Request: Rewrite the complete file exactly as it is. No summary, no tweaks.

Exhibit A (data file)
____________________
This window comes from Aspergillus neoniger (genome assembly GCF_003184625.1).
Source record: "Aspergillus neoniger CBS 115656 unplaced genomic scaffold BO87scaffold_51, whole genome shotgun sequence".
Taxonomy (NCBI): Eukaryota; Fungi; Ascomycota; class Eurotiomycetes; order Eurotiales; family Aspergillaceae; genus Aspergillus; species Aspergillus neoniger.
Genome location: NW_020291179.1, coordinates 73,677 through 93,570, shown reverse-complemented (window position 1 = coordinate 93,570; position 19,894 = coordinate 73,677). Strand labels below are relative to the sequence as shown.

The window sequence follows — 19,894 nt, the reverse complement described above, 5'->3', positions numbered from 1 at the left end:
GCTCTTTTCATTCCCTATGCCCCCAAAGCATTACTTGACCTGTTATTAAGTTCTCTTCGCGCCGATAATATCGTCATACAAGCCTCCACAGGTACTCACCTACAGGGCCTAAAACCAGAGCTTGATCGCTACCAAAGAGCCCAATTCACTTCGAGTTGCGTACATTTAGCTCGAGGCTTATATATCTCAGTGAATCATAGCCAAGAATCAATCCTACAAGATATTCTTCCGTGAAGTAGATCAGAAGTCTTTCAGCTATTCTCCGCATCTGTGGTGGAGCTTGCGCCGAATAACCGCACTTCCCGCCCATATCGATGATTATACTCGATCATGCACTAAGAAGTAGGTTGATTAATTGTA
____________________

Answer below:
This window comes from Aspergillus neoniger (genome assembly GCF_003184625.1).
Source record: "Aspergillus neoniger CBS 115656 unplaced genomic scaffold BO87scaffold_51, whole genome shotgun sequence".
Taxonomy (NCBI): Eukaryota; Fungi; Ascomycota; class Eurotiomycetes; order Eurotiales; family Aspergillaceae; genus Aspergillus; species Aspergillus neoniger.
Genome location: NW_020291179.1, coordinates 73,677 through 93,570, shown reverse-complemented (window position 1 = coordinate 93,570; position 19,894 = coordinate 73,677). Strand labels below are relative to the sequence as shown.

The window sequence follows — 19,894 nt, the reverse complement described above, 5'->3', positions numbered from 1 at the left end:
GCTCTTTTCATTCCCTATGCCCCCAAAGCATTACTTGACCTGTTATTAAGTTCTCTTCGCGCCGATAATATCGTCATACAAGCCTCCACAGGTACTCACCTACAGGGCCTAAAACCAGAGCTTGATCGCTACCAAAGAGCCCAATTCACTTCGAGTTGCGTACATTTAGCTCGAGGCTTATATATCTCAGTGAATCATAGCCAAGAATCAATCCTACAAGATATTCTTCCGTGAAGTAGATCAGAAGTCTTTCAGCTATTCTCCGCATCTGTGGTGGAGCTTGCGCCGAATAACCGCACTTCCCGCCCATATCGATGATTATACTCGATCATGCACTAAGAAGTAGGTTGATTAATTGTA